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From Christopher Schultz <ch...@christopherschultz.net>
Subject Re: "mime-mapping" and Content-Type
Date Mon, 06 Mar 2017 17:22:09 GMT
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Ryan,

On 2/27/17 9:50 AM, Ryan Yohnk wrote:
> I wasn’t aware there was a servlet in-between simple requests like 
> you stated. But that makes perfect sense.

Something has to serve the bytes. In a Java web application server,
that's called the DefaultServlet.

> As noted in the SO post, I can see that 
> StandardContext:addMimeMapping() is being called with my specific 
> mapping during initialization. But I’m never seeing the backing 
> mimeMappings called from there.

Right: because you are never consulting that mapping.

> I’ve seen quite a few online posts on this topic but can’t seem 
> find any official documentation for 8+. Is this feature something 
> that’s still supported? If so, is there something I’m overlooking 
> in my test or configuration?

I think you are misunderstanding what's going on entirely.

> Any light you guys can shine on the subject would be greatly 
> appreciated.

If you have a file on the disk called foo.swa, and you request it
using http://example.com/myapp/foo.swa and the DefaultServlet serves
the bytes off the disk, then the DefaultServlet will use the .swa
extension plus your mime-mapping to produce the "Content-Type:
text/rtf;charset=UTF-8" response header.

In your situation, your servlet is handling the request, and the
DefaultServlet isn't involved. Tomcat doesn't magically add response
headers based upon the URLs used to choose the servlet to serve the
bytes. Your own servlet is responsible for setting whatever response
headers it wants to use.

Tomcat will automatically add the following headers:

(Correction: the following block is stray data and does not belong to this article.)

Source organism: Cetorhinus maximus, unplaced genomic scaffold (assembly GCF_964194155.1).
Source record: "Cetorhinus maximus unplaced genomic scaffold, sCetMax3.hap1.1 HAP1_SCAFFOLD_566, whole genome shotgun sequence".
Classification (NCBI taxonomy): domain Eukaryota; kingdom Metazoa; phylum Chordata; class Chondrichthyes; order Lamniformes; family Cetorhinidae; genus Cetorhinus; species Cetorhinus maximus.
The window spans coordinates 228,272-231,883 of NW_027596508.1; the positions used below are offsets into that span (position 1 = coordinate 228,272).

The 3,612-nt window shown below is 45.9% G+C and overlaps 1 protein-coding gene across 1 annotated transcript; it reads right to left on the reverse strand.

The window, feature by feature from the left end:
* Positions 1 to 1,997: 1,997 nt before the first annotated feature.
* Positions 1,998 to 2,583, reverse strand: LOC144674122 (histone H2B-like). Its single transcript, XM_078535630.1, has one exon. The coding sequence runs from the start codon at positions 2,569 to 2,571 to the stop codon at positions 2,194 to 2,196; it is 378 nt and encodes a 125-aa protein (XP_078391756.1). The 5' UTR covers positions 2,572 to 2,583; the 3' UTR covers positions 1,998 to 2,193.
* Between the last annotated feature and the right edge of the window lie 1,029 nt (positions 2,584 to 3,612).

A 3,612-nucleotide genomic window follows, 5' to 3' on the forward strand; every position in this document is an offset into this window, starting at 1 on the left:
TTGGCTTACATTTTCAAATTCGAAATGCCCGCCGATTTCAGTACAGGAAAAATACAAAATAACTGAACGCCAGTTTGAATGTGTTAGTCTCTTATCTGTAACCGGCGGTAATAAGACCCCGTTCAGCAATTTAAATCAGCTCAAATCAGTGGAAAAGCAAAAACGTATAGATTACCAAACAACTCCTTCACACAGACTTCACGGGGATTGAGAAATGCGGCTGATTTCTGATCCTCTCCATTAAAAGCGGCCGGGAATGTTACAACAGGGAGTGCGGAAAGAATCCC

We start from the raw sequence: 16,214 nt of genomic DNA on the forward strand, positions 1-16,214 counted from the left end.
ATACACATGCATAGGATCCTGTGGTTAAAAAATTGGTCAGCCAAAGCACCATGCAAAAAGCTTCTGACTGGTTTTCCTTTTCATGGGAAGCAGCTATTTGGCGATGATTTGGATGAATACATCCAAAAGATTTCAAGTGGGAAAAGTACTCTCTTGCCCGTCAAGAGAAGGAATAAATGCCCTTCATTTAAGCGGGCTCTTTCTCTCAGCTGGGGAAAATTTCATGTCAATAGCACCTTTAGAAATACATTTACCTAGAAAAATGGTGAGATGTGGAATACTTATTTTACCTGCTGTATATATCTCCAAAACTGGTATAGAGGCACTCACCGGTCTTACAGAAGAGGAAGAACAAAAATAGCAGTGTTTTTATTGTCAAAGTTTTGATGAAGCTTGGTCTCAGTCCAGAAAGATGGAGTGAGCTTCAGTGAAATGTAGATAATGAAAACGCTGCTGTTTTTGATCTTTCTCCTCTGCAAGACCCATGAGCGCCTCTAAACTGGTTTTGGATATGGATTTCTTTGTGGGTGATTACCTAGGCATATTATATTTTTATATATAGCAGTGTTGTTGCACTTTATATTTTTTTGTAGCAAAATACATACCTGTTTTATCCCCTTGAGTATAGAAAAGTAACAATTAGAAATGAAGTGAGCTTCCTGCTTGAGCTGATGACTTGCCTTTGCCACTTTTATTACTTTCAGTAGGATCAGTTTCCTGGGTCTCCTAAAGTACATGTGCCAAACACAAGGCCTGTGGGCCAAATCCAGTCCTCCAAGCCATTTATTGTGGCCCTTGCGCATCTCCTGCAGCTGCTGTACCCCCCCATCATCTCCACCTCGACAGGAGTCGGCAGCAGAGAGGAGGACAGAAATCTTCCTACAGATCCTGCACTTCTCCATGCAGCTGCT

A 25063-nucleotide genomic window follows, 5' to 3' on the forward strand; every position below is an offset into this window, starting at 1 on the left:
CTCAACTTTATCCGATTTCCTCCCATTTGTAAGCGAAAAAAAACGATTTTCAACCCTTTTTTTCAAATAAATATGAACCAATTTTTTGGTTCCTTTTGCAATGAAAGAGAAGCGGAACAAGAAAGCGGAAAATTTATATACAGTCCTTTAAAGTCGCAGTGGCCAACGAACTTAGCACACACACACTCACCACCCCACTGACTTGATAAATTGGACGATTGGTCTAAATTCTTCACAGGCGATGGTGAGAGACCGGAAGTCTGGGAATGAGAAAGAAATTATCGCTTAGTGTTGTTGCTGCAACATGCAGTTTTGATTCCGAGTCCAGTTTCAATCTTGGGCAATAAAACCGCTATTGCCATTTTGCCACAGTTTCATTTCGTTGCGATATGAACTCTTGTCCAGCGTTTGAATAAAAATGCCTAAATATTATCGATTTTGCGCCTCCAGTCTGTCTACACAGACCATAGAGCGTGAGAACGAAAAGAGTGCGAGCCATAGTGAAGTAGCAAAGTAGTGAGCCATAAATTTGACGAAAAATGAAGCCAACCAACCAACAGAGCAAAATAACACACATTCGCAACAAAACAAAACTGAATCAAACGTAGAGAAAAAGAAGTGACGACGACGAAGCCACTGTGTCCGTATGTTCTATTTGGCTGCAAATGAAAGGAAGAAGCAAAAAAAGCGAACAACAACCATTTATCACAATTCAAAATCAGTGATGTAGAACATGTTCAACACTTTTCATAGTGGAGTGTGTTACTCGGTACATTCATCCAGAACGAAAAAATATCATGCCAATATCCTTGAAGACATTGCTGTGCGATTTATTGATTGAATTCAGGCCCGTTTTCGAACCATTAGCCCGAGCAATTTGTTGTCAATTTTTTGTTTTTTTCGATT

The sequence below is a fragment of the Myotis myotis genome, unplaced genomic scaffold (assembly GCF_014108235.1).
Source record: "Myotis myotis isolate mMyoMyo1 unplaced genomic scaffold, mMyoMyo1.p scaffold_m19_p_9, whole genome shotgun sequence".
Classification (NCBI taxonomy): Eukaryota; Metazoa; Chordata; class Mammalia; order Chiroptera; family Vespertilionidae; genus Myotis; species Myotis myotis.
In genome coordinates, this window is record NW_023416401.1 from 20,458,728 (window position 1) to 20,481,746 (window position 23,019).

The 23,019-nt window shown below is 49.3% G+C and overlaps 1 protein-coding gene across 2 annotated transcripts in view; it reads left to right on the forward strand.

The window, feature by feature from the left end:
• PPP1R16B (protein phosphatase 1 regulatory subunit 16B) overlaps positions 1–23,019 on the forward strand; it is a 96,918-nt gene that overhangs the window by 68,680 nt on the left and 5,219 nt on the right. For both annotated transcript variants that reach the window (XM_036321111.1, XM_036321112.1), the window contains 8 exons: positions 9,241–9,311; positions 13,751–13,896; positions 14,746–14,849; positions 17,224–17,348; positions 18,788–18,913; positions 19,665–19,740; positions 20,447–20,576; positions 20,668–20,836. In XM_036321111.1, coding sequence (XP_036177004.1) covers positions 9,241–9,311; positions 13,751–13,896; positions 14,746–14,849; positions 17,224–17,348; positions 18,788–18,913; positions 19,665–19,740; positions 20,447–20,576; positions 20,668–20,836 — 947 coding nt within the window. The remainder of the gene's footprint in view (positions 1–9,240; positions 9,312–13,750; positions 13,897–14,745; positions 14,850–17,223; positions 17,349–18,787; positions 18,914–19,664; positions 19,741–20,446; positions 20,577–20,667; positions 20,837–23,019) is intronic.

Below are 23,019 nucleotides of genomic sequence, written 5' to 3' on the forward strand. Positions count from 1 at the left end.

- - Date
- - Content-Encoding: chunked (if the response is committed and not yet
complete)
- - Content-Length (if not chunked)


... but nothing else. If you want a Content-Type header, you'll have
to add it yourself.

Here's your code:

> Servlet:
> 
> public class SimpleServlet extends HttpServlet { protected void
> doGet(HttpServletRequest req, HttpServletResponse resp) throws
> ServletException, IOException { IOUtils.write("Hello There!",
> resp.getOutputStream()); resp.setStatus(202); } }

You aren't writing any Content-Type header, so you aren't getting one.
If you want to add a Content-Type header, just do it:

public class SimpleServlet extends HttpServlet {
  protected void doGet(HttpServletRequest req,
                       HttpServletResponse resp)
    throws ServletException, IOException {
    IOUtils.write("Hello There!", resp.getOutputStream());
    resp.setContentType("text/plain");
    resp.setStatus(202);
  }
}

Or, if you want to detect the correct MIME type from the URL, you
could do this:

  ServletContext app = req.getServletContext();
  String mimeType = app.getMimeType(req.getRequestURI());
  resp.setContentType(mimeType);

>> You said you don't want to modify the source... what about
>> *adding* to it? Would it be okay to write a Filter and add it to
>> the configuration of the application? That is a very easy thing
>> to do, and you can add whatever headers you want for whatever
>> reason.
> 
> Yep, a filter will be the next step. Honestly that’s the behavior 
> I’m describing anyway. My initial hope was to keep the changes 
> limited to Tomcat configuration but if that’s not possible that’s 
> cool.
> 
> Since it seems like a pretty common filter, is anyone aware of an 
> existing implementation? I know it’s pretty trivial but no sense
> in rewriting the wheel if it’s already out there.

I'm not sure it's that common of a request. Usually the servlet knows
the type of data it returns, and sets the content-type accordingly. I
haven't seen many servlets that sometimes serve PDFs and sometimes
server plain-text responses, and can only tell the difference when the
request URL has a particular filename-looking-thing in it that has a
recognizable "file extension" (which is just a convention, of course).

If you wanted to write a filter that could do this kind of thing, it
would be only a few lines long:

public class MimeTypeFromURIFilter
    implements Filter {
  // ignoring init() and destroy() methods

  public void invoke(ServletRequest request,
                     ServletResponse response,
                     FilterChain chain)
    throws ServletException {

    // Don't clobber any existing content-type
    if(null == response.getContentType()) {
      ServletContext app = req.getServletContext();
      String mimeType = app.getMimeType(req.getRequestURI());
      response.setContentType(mimeType);
    }

    // You could also put this before the Content-Type check,
    // but it's possible that the response could be committed
    // by the filter chain (or servlet) and then the Content-Type
    // header wouldn't be included in the response.
    chain.doFilter(request, response);
  }
}

Hope that helps,
- -chris
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